Tuesday, August 25, 2015
Here at Shenwick & Associates, many of our bankruptcy clients (especially younger ones) have outstanding student loans. Although the Bankruptcy Code doesn't contain an express prohibition against discharging student loans in bankruptcy, the bar to doing so is very high. Most (but not all, as we'll discuss below) appellate courts, follow the standard laid out in Brunner v. New York State Higher Education Services Corp. The debtor must show that: (1) he or she cannot maintain, based on current income and expenses, a minimal standard of living for the debtor and dependents if forced to pay off the student loan; (2) that additional circumstances exist indicating that this state of affairs is likely to persist for a significant portion of the repayment period of the student loan; and (3) that he or she has made good faith efforts to repay the loans.
Unfortunately for debtors in New York, Connecticut and Vermont (whose federal courts are under the jurisdiction of the Second Circuit Court of Appeals), the Brunner test remains good law and will do so until either the Second Circuit or the Supreme Court overrules Brunner or Congress amends the Bankruptcy Code. However, in the 28 years since Brunner, the standard has increasingly come under attack. An article in The New York Times last month discussed some of the debtors who have fought to get their loans discharged in bankruptcy and the judges who have dissented from Brunner.
The article focused on two cases from 2013, Krieger v. Educational Credit Management Corp. (In re Krieger) (7th Cir.) and Roth v. Educational Credit Management Corp.(In re Roth) (B.A.P. 9th Cir.). In In re Krieger, the debtor lived in a rural area of Illinois and cared for her elderly mother while unsuccessfully searching for paralegal work for a decade. Despite the slim likelihood the debtor would be able to repay any of her $25,000 student debt, the loan holder argued that she should enroll in an income-based repayment program. In an opinion written by the influential Judge Frank Easterbrook (who was Chief Judge at the time) discharging the debtor's student loan debts, Judge Easterbrook claimed that the Brunner standard was threatening to supersede the "undue hardship" provision of Bankruptcy Code § 523(a)(8) and convert it into a "certainty of hopelessness."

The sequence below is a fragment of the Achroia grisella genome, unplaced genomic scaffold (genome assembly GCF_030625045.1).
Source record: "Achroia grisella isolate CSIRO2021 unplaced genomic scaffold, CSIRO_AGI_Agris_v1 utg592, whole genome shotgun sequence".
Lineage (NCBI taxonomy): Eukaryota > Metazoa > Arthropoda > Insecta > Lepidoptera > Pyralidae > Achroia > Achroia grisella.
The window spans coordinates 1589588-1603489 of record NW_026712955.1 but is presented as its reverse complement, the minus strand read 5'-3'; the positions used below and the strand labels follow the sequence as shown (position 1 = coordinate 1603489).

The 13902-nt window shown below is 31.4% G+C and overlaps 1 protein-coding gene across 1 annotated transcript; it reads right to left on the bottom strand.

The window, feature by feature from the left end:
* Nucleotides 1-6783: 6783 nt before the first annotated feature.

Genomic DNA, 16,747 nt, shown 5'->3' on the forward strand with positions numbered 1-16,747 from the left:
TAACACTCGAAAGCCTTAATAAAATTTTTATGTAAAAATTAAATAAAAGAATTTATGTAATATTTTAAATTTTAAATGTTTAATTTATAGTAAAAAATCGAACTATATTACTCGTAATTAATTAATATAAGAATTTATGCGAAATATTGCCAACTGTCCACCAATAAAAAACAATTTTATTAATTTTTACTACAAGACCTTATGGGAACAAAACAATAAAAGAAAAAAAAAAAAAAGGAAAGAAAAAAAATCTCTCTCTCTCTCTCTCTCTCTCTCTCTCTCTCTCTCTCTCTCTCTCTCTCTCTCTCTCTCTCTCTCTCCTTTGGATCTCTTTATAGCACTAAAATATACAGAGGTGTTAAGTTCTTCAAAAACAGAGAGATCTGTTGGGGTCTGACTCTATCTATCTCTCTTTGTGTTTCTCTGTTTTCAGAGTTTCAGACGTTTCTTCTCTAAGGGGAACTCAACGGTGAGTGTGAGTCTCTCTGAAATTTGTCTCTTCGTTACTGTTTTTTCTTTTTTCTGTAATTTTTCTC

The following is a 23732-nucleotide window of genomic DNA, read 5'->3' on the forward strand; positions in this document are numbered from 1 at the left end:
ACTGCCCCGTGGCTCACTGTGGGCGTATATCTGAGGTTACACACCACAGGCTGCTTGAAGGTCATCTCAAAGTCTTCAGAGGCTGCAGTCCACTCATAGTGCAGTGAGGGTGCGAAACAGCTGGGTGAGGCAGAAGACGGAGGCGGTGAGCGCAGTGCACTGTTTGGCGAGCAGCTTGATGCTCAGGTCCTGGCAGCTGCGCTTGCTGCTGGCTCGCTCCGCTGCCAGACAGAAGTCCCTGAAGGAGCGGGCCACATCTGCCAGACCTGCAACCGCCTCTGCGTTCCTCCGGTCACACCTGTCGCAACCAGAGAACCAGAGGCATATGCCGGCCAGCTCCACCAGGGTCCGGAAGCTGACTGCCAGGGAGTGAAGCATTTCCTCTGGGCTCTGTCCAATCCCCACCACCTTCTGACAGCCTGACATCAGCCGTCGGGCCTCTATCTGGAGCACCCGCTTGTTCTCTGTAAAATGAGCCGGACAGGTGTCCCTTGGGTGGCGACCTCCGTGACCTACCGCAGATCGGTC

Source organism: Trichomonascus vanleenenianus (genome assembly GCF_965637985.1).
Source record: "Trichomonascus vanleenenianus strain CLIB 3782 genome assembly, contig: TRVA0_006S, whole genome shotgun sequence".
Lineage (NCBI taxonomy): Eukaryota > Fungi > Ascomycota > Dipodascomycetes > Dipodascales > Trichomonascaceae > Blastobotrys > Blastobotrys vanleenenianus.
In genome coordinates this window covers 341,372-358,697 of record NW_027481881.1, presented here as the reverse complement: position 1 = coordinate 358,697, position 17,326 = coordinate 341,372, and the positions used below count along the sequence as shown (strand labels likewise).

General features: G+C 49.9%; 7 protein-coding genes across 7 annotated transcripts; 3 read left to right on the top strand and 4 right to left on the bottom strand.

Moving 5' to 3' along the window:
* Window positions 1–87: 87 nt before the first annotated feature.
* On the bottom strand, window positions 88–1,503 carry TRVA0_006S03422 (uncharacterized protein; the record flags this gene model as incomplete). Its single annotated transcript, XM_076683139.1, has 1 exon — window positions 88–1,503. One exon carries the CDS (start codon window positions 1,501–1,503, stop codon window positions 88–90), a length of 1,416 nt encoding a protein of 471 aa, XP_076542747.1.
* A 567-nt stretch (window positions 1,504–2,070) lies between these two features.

That same month, a similar decision was issued in In re Roth. In this case, the 64 year old debtor had acquired $33,000 of student loan debt (which ballooned to $95,000 in default) acquired years earlier, citing a variety of physical and mental ailments. She successfully discharged her medical debt in bankruptcy, but had to commence an adversary proceeding to prove "undue hardship," copying statutes at a local law library and watching episodes of "Law and Order." The Bankruptcy Appellate Panel held that "failure to negotiate or accept an alternate payment plan is not dispositive" of a finding of good faith. And in a concurring opinion, Judge Pappas pointed out that both § 523(a)(8) and student loan borrowing have changed since 1987, calling Brunner "a relic of times long gone."
Until Brunner is legislatively or judicially overruled, consider some of these student loan debt strategies, and contact Jim Shenwick for an analysis of your student loan and other debts.
Posted by James Shenwick